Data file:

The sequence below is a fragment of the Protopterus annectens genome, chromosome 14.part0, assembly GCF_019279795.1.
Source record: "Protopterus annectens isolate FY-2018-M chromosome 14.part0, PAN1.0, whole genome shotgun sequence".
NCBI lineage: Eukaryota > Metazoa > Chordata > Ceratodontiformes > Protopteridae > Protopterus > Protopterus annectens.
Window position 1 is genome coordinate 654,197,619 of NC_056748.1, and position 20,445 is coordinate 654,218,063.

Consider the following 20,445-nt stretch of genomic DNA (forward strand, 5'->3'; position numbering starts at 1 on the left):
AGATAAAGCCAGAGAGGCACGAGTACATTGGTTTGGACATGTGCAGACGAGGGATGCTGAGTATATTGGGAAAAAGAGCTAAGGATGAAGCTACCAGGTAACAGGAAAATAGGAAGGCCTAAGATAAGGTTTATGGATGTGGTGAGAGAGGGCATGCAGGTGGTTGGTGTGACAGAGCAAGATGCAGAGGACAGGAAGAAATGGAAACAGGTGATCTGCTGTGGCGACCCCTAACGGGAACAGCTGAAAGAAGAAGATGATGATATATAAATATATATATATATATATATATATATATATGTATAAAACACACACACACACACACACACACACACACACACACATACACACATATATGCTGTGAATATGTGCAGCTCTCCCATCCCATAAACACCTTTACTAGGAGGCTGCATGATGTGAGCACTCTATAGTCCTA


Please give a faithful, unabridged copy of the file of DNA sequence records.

The sequence below is a fragment of the Protopterus annectens genome, chromosome 14.part0, assembly GCF_019279795.1.
Source record: "Protopterus annectens isolate FY-2018-M chromosome 14.part0, PAN1.0, whole genome shotgun sequence".
NCBI lineage: Eukaryota > Metazoa > Chordata > Ceratodontiformes > Protopteridae > Protopterus > Protopterus annectens.
Window position 1 is genome coordinate 654,197,619 of NC_056748.1, and position 20,445 is coordinate 654,218,063.

Consider the following 20,445-nt stretch of genomic DNA (forward strand, 5'->3'; position numbering starts at 1 on the left):
AGATAAAGCCAGAGAGGCACGAGTACATTGGTTTGGACATGTGCAGACGAGGGATGCTGAGTATATTGGGAAAAAGAGCTAAGGATGAAGCTACCAGGTAACAGGAAAATAGGAAGGCCTAAGATAAGGTTTATGGATGTGGTGAGAGAGGGCATGCAGGTGGTTGGTGTGACAGAGCAAGATGCAGAGGACAGGAAGAAATGGAAACAGGTGATCTGCTGTGGCGACCCCTAACGGGAACAGCTGAAAGAAGAAGATGATGATATATAAATATATATATATATATATATATATATATATGTATAAAACACACACACACACACACACACACACACACACACACATACACACATATATGCTGTGAATATGTGCAGCTCTCCCATCCCATAAACACCTTTACTAGGAGGCTGCATGATGTGAGCACTCTATAGTCCTA